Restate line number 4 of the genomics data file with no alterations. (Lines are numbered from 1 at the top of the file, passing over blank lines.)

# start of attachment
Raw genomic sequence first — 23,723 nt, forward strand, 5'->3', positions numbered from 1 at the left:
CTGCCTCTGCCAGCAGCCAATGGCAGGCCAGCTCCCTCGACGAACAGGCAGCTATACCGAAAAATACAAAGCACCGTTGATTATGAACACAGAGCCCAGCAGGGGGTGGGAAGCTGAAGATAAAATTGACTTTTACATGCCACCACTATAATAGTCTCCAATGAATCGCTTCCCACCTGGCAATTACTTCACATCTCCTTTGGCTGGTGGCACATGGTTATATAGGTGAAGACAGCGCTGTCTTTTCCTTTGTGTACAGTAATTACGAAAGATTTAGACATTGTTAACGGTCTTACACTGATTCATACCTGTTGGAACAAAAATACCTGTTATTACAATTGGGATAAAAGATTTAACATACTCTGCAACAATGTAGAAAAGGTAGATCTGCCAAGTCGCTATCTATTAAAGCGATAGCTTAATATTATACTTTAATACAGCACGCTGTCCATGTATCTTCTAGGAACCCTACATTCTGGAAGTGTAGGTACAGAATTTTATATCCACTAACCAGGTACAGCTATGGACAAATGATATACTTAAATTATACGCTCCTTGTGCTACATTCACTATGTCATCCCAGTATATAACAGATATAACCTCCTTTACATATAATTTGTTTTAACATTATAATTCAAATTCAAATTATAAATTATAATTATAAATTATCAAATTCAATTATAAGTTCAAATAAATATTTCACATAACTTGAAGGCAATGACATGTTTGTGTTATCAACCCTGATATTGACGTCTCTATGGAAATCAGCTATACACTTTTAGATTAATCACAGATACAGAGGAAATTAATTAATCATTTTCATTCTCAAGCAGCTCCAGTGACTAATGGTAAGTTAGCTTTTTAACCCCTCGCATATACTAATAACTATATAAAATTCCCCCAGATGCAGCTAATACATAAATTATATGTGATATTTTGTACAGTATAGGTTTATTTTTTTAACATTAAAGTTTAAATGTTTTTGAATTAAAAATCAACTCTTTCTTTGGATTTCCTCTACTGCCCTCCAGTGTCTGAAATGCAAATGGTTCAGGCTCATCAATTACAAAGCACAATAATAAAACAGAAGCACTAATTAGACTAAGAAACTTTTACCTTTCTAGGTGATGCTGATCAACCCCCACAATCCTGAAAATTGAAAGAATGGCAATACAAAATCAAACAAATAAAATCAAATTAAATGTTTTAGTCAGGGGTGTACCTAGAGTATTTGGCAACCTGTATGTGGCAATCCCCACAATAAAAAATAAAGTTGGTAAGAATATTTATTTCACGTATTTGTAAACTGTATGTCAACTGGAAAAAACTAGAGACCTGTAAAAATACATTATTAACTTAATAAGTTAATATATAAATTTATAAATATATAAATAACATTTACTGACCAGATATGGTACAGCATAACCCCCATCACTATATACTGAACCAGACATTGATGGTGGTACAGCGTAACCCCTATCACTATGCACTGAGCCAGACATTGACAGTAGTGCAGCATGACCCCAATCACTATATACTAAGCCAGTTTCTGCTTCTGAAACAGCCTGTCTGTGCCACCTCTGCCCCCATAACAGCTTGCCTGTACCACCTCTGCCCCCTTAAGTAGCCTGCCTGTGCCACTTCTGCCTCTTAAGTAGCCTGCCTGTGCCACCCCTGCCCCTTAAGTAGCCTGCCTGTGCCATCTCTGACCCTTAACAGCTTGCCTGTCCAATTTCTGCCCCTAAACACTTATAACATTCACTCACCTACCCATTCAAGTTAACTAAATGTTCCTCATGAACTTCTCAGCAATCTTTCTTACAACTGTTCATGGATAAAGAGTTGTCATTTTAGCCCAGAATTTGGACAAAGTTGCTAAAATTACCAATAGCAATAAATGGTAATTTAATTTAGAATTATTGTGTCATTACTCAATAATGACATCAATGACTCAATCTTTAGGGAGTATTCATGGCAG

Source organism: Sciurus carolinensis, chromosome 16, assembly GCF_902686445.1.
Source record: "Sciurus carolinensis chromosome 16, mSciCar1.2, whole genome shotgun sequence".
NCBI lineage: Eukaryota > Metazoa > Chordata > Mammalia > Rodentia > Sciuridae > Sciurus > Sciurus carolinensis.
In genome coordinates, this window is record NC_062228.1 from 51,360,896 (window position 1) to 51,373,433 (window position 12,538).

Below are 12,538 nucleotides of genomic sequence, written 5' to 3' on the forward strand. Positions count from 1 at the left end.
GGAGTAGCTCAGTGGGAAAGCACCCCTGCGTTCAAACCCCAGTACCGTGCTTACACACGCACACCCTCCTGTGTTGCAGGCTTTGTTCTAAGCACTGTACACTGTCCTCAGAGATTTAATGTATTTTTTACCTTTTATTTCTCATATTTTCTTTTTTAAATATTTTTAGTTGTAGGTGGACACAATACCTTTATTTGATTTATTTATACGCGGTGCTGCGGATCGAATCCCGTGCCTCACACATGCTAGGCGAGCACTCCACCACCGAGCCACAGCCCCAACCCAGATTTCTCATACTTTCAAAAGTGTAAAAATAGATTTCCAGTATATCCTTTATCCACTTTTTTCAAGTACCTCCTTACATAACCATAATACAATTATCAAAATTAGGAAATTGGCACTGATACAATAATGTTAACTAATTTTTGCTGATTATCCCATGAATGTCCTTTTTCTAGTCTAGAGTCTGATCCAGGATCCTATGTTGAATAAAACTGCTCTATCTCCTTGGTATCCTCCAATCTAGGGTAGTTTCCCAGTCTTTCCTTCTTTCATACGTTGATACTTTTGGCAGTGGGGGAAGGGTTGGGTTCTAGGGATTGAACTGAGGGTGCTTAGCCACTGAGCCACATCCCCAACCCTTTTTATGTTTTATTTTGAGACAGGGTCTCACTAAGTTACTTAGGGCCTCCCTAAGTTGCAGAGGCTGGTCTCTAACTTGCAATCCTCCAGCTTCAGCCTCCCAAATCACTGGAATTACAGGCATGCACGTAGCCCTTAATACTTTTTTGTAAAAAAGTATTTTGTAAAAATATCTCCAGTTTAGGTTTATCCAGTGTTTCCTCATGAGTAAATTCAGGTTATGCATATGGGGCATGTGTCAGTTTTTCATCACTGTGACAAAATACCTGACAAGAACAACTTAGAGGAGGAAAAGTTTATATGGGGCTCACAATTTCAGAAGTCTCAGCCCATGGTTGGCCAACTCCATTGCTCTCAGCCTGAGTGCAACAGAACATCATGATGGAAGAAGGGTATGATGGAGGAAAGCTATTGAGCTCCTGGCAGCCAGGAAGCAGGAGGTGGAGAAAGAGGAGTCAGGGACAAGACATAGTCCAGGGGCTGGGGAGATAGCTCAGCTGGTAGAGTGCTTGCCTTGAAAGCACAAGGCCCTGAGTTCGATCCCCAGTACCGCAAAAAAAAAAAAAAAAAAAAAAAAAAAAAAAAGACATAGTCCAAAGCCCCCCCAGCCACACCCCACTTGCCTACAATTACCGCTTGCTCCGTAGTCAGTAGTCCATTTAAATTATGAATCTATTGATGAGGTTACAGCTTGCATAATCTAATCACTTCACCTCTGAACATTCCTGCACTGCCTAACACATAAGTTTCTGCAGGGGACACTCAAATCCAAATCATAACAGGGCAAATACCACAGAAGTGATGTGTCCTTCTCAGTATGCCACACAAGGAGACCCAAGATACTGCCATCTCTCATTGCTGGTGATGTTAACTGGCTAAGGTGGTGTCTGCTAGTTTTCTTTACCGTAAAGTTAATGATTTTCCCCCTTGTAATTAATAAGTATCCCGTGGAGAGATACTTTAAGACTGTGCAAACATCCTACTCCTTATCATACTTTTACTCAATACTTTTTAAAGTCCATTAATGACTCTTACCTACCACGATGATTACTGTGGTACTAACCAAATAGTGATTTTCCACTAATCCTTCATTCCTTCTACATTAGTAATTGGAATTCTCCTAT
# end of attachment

Source record: "Sciurus carolinensis chromosome 16, mSciCar1.2, whole genome shotgun sequence".